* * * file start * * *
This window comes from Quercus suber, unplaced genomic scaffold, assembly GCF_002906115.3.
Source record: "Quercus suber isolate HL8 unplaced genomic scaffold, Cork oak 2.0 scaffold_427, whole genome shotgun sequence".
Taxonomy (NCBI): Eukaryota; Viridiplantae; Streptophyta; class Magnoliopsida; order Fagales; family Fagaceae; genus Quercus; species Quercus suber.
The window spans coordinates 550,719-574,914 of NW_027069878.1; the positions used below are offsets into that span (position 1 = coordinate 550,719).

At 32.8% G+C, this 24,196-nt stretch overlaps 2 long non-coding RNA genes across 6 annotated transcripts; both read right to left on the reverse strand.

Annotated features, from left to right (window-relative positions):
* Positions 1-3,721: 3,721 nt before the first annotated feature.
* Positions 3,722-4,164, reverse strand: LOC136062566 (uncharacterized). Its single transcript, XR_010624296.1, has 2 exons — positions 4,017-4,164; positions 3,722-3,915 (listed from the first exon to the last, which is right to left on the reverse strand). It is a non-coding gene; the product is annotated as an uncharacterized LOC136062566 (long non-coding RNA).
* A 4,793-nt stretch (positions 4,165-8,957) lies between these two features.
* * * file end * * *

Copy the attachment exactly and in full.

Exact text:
This window comes from Quercus suber, unplaced genomic scaffold, assembly GCF_002906115.3.
Source record: "Quercus suber isolate HL8 unplaced genomic scaffold, Cork oak 2.0 scaffold_427, whole genome shotgun sequence".
Taxonomy (NCBI): Eukaryota; Viridiplantae; Streptophyta; class Magnoliopsida; order Fagales; family Fagaceae; genus Quercus; species Quercus suber.
The window spans coordinates 550,719-574,914 of NW_027069878.1; the positions used below are offsets into that span (position 1 = coordinate 550,719).

At 32.8% G+C, this 24,196-nt stretch overlaps 2 long non-coding RNA genes across 6 annotated transcripts; both read right to left on the reverse strand.

Annotated features, from left to right (window-relative positions):
* Positions 1-3,721: 3,721 nt before the first annotated feature.
* Positions 3,722-4,164, reverse strand: LOC136062566 (uncharacterized). Its single transcript, XR_010624296.1, has 2 exons — positions 4,017-4,164; positions 3,722-3,915 (listed from the first exon to the last, which is right to left on the reverse strand). It is a non-coding gene; the product is annotated as an uncharacterized LOC136062566 (long non-coding RNA).
* A 4,793-nt stretch (positions 4,165-8,957) lies between these two features.